Introduction to the Glyndŵr’s Way

Published 16 April 2013

A wooden post next to a path on Foel Fadian, Glyndŵr’s Way

It’s on the railway station platform that you get an indication that there’s something different about the town of Knighton. Two huge signs stand on the platform; one welcoming you to Shropshire, the other welcoming you to Powys.

The station itself sits in England. But walk a mere 91m down the road (or 100 yards in old money) and you are suddenly in Wales. Take one step back and you’re in the land of St George, one further and it’s all daffodils and dragons.

Knighton is a border town, firmly sat on the rather arbitrary line that acts as a border between two counties. Most of the residents live in Wales, but a small number of roads and houses actually sit in England, lumped together for the purposes of administration with the nearby village of Stowe.

Even the town name of Knighton is derived from Old English, namely the words cniht and tun. The place didn’t even have an official name in Welsh until 1971.

Not surprisingly though, for many years Knighton was disputed territory, suffering raids and attacks aplenty. Such were the number of attacks that in the 8th century Offa, King of Mercia had built a giant dyke to mark the boundary between the kingdom of Mercia and the people of Powys. Even then, Knighton was the only town to actually sit on the dyke itself.

It was only with the Acts of Union in 1535 that Knighton’s status was determined, and the town was formally decided to be in Wales. Even so it took until 1971 for an official Welsh name to be created for the town. Not that you’ll find many people calling it Tref-y-Clawdd; Knighton feels more like England than Wales. The accents are English, with a whiff of Midlands twang about them. The beers in the pubs and even the breakfasts served in the B&Bs are all English.

Yet despite being in an enclave of Englishness, we were about to head off on a journey into Wales. And not only that, but a walk celebrating a man viewed by some as a father of Welsh Nationalism.

Walking in the village of Meifod

April 2011 and the United Kingdom was in royal wedding fever. Wills and Kate were getting married and to a substantial number of people, this seemed an extremely exciting thing to happen. Not to me. I was feeling rather out of place. I mean, if they loved each other very much and wanted to get married, great. That’s lovely. I was very happy for them. But why should I care? I didn’t know them; they weren’t my friends or family. So why should I want to watch them tie the knot on television, or sit in a pub with a pint waving a plastic Union Jack? I didn’t even believe in the monarchy as a system and would have been quite happy to see its residents turfed out and Buckingham Palace opened up as a year round tourist attraction. Just think of the revenue the admission fees could bring in.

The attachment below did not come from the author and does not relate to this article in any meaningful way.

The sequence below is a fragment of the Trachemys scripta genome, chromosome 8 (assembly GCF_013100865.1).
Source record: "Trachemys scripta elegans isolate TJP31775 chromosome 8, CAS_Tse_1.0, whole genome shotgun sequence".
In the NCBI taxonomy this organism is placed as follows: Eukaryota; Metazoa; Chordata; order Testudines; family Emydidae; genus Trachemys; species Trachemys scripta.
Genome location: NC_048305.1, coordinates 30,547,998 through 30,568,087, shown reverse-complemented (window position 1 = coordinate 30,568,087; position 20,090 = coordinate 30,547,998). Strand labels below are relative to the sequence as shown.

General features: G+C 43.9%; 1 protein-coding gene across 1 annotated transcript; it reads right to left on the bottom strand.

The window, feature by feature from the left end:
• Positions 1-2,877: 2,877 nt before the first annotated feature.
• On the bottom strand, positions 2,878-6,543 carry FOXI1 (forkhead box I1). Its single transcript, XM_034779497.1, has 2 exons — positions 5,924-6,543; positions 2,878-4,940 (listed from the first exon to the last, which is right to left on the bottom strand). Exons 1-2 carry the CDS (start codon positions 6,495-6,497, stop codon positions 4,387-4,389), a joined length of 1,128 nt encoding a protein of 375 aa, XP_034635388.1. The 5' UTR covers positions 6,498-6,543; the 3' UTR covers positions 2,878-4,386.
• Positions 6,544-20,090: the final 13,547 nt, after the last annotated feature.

But the rest of the nation seemed to have gone Royal Wedding Crazy, with people threatening to put up bunting and holding street parties, left, right and centre. Thankfully I lived in a part of London where no one seemed to be particularly bothered enough to try to close off the street, erect trestle tables and eat picnic food whilst wearing plastic Union flag hats, but still there was little escape from wedding fever. The papers were full of speculation about what the dress would look like and busy telling tales of how the “fairytale” romance had developed.

Still, there was a bright side. To aid the nation in its celebration, the powers that be had decided that there should be some bank holidays. The wedding was set to be the weekend before Good Friday and there would be a bank holiday on that day, and on the Monday after.

Great, I thought. A four day work week followed by a three day week followed by a four day week. I can live with that. I may have republican principles but a free day off is a free day off.

Then, one night in January, a friend pointed out something. With four bank holidays in quick succession, you could have an eleven day holiday by taking just three days off work. On hearing this news I could see the eyes of my partner, Catherine, light up.

“We could do a walk!” she said, looking at me excitedly.

“We could indeed,” I nodded sagely, before heading off to the bar to get another round in.

It seemed like a plan. We’d make the most of our annual leave, do a good walk and escape a huge chunk of the Royal Wedding madness that was sure to grip the capital. But that just left one important question. Which walk to do?

A few nights later we sat in our living room scouring our walking books, trying to find options. Something that would fit in perfectly with the bank holiday period, and preferably one that would take us to an area we’d never been to before.

“You know, I’ve never been walking in Wales,” I said as Catherine thumbed through a rather battered looking walking tome which listed walks across the United Kingdom.

“Hmm. What about this?” she replied, handing me the book. “The Glyndŵr’s Way. Goes through the middle of Wales. Looks about the right length too.”

“‘The landscape is predominantly low moor and farmland, with lakes, gentle hills and beautiful valleys’,” I read. “Hmm. Sounds good. Let’s do it!”

It was only when we were on the train to Knighton a couple of months later, that the irony finally hit me. In order to escape one set of royalty, we were heading off to follow a walking route created in honour of another. A path dedicated to Owain Glyndŵr, the last Welshman to hold the title Prince of Wales.

Next time: just who was Owain Glyndŵr?

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